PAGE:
In the story, Delia is loving, loyal, and caring. Delia marries Joe even though she knows that he is a struggling artist.
When they experience straitened circumstances, Delia takes a job at a laundry-shop. She doesn't complain but sets to work to earn enough for Joe's art lessons with Mr. Magister. Although Joe feels guilty that Delia is shouldering the financial load in their little family, he cheers up when he hears that Delia has found a paying piano student.
Delia tells Joe that her new student is a little girl named Clementina. Accordingly, she is the daughter of one General A. B. Pinkney, and the Pinkneys appear to be a wealthy family. Of course, none of what Delia tells Joe is true. She tells a white lie because she wants to spare Joe the humiliation of knowing that his wife is supporting him financially.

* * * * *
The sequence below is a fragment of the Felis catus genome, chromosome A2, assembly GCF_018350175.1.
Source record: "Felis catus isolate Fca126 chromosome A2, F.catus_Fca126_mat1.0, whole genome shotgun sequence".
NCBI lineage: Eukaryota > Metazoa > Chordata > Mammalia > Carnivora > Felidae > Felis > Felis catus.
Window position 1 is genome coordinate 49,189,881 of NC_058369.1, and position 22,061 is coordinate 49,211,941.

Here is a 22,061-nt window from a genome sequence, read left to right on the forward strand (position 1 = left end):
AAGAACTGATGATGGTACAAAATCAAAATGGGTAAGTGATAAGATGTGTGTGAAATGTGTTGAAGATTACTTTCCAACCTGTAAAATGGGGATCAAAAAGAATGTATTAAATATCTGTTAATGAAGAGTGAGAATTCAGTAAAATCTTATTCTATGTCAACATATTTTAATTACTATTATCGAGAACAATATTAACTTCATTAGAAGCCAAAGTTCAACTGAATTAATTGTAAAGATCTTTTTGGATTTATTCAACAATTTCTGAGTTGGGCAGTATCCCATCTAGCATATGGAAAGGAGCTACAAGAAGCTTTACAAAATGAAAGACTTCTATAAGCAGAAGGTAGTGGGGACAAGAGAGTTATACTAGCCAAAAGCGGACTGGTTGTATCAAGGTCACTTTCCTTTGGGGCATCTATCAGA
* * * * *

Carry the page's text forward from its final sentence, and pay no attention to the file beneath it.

In the end, Joe discovers what Delia has really been doing when she accidentally injures her hand at the laundry-shop. Ironically, it is Joe who sends up the "cotton waste and oil from the engine–room...for a girl upstairs who had her hand burned with a smoothing–iron." So, in the story, Delia's loving and loyal nature is clearly demonstrated through her actions.